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by Richard Aldington |

Epilogue

 Che son contenti nel fuoco

We are of those that Dante saw
Glad, for love's sake, among the flames of hell,
Outdaring with a kiss all-powerful wrath;
For we have passed athwart a fiercer hell,
Through gloomier, more desperate circles
Than ever Dante dreamed:
And yet love kept us glad.


by Richard Aldington |

Daisy

 Plus quan se atque suos amavit omnes, 
nunc.
.
.
- Catullus You were my playmate by the sea.
We swam together.
Your girl's body had no breasts.
We found prawns among the rocks; We liked to feel the sun and to do nothing; In the evening we played games with the others.
It made me glad to be by you.
Sometimes I kissed you, And you were always glad to kiss me; But I was afraid - I was only fourteen.
And I had quite forgotten you, You and your name.
To-day I pass through the streets.
She who touches my arms and talks with me Is - who knows? - Helen of Sparta, Dryope, Laodamia .
.
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And there are you A whore in Oxford Street.


by Richard Aldington |

Lemures

 In Nineveh 
And beyond Nineveh 
In the dusk 
They were afraid.
In Thebes of Egypt In the dust They chanted of them to the dead.
In my Lesbos and Achaia Where the God dwelt We knew them.
Now men say "They are not": But in the dusk Ere the white sun comes - A gay child that bears a white candle - I am afraid of their rustling, Of their terrible silence, The menace of their secrecy.


by Richard Aldington |

Images

 I

Like a gondola of green scented fruits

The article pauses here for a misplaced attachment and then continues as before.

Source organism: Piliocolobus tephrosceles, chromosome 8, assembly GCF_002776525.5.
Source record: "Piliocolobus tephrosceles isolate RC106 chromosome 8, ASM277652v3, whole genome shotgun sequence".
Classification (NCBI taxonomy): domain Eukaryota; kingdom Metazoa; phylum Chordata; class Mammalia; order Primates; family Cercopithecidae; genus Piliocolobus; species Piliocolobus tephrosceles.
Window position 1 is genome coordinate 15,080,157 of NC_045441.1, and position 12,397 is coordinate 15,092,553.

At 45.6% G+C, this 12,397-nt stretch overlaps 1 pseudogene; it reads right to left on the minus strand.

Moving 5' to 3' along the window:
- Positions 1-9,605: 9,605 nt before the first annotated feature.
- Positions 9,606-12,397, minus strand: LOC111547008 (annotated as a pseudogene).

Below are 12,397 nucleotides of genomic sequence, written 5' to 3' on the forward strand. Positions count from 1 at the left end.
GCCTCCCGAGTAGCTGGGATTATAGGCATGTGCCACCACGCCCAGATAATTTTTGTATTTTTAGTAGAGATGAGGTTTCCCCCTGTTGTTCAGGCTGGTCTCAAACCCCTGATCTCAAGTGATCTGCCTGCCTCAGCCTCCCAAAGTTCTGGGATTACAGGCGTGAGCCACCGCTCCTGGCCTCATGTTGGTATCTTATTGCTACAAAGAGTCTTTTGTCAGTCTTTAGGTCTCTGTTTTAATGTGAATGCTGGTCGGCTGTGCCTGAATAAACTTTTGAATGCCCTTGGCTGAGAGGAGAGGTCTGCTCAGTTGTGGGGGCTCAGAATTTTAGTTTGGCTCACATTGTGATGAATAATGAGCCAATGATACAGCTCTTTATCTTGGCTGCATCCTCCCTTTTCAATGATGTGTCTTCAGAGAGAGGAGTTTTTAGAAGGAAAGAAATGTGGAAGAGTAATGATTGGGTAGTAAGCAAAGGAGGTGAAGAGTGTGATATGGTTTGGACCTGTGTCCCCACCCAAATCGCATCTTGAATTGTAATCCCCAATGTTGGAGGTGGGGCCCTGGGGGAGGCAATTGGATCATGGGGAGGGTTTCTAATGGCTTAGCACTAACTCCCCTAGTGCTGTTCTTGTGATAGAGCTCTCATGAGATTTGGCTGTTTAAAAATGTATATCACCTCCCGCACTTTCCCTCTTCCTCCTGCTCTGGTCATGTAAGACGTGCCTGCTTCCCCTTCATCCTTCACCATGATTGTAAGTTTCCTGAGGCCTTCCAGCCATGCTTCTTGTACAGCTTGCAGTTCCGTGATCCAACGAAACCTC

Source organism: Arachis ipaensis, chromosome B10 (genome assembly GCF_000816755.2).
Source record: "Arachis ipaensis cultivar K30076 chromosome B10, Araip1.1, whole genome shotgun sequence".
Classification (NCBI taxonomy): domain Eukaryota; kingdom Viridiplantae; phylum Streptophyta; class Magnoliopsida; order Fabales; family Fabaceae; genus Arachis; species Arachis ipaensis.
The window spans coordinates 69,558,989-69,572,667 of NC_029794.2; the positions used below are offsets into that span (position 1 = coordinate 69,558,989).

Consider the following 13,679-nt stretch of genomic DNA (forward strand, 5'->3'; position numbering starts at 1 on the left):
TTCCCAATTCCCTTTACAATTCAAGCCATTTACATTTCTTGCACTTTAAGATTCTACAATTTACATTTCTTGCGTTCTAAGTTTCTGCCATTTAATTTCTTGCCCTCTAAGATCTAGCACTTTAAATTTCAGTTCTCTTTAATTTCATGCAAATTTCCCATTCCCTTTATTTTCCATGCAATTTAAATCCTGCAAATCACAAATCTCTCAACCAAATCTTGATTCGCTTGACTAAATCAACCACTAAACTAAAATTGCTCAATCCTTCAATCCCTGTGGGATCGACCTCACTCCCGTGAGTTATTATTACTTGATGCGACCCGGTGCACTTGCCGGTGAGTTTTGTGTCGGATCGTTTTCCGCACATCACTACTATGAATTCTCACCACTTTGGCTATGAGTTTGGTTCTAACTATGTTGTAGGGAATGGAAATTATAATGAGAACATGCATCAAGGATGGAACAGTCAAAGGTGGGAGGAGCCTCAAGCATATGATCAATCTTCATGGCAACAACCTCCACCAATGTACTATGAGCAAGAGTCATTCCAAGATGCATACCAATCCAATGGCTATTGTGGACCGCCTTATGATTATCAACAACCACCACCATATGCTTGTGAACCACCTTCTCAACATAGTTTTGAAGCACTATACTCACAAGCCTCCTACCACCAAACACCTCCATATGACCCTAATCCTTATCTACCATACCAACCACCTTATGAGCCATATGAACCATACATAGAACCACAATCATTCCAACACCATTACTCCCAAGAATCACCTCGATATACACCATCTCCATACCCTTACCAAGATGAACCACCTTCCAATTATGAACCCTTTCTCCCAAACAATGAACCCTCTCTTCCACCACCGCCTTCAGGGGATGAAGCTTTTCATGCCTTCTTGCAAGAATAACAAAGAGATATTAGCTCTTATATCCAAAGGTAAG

Drifting along the dark canals of Venice, 
You, O exquisite one, 
Have entered into my desolate city.
II The blue smoke leaps Like swirling clouds of birds vanishing.
So my love leaps forth toward you, Vanishes and is renewed.
III A rose-yellow moon in a pale sky When the sunset is faint vermilion In the mist among the tree-boughs Art thou to me, my beloved.
IV A young beech tree on the edge of the forest Stands still in the evening, Yet shudders through all its leaves in the light air And seems to fear the stars - So are you still and so tremble.
V The red deer are high on the mountain, They are beyond the last pine trees.
And my desires have run with them.
VI The flower which the wind has shaken Is soon filled again with rain; So does my heart fill slowly with tears, Until you return.


by Richard Aldington |

Round-Pond

 Water ruffled and speckled by galloping wind 
Which puffs and spurts it into tiny pashing breaks 
Dashed with lemon-yellow afternoon sunlight.
The shining of the sun upon the water Is like a scattering of gold crocus-petals In a long wavering irregular flight.
The water is cold to the eye As the wind to the cheek.
In the budding chestnuts Whose sticky buds glimmer and are half-burst open The starlings make their clitter-clatter; And the blackbirds in the grass Are getting as fat as the pigeons.
Too-hoo, this is brave; Even the cold wind is seeking a new mistress.


by Richard Aldington |

Prelude

 How could I love you more? 
I would give up 
Even that beauty I have loved too well 
That I might love you better.